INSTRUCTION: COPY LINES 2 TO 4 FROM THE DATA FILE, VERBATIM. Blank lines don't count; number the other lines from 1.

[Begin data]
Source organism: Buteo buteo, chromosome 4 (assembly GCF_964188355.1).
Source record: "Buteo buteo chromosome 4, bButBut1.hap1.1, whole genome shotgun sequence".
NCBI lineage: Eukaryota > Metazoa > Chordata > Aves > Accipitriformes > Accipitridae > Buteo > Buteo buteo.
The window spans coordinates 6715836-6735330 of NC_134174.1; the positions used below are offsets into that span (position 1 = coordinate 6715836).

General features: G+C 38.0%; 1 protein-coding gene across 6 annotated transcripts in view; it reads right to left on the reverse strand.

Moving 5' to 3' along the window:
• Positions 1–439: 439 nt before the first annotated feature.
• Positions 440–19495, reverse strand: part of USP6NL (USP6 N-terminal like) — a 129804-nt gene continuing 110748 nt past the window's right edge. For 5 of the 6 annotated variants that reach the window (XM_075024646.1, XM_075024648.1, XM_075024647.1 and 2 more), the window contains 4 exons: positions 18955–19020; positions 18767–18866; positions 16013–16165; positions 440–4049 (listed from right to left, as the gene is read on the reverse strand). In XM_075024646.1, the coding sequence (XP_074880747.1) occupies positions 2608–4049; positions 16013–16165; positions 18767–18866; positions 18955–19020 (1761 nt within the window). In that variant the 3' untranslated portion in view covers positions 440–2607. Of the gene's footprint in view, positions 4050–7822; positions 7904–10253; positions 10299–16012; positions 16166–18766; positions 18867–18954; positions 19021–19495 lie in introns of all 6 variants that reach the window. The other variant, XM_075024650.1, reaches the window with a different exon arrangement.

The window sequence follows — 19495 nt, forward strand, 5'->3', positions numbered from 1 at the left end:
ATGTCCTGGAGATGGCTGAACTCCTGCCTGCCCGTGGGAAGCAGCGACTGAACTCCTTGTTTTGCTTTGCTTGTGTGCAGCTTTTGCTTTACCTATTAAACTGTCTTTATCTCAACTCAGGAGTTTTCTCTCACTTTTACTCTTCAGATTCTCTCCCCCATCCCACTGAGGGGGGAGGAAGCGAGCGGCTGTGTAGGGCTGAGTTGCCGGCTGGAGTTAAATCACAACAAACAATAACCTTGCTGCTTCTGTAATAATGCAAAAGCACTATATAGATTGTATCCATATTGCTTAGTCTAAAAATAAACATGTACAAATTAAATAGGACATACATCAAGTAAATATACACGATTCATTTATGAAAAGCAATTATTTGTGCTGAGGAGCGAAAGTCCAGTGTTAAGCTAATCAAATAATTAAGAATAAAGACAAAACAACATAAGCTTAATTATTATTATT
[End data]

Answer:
Source record: "Buteo buteo chromosome 4, bButBut1.hap1.1, whole genome shotgun sequence".
NCBI lineage: Eukaryota > Metazoa > Chordata > Aves > Accipitriformes > Accipitridae > Buteo > Buteo buteo.
The window spans coordinates 6715836-6735330 of NC_134174.1; the positions used below are offsets into that span (position 1 = coordinate 6715836).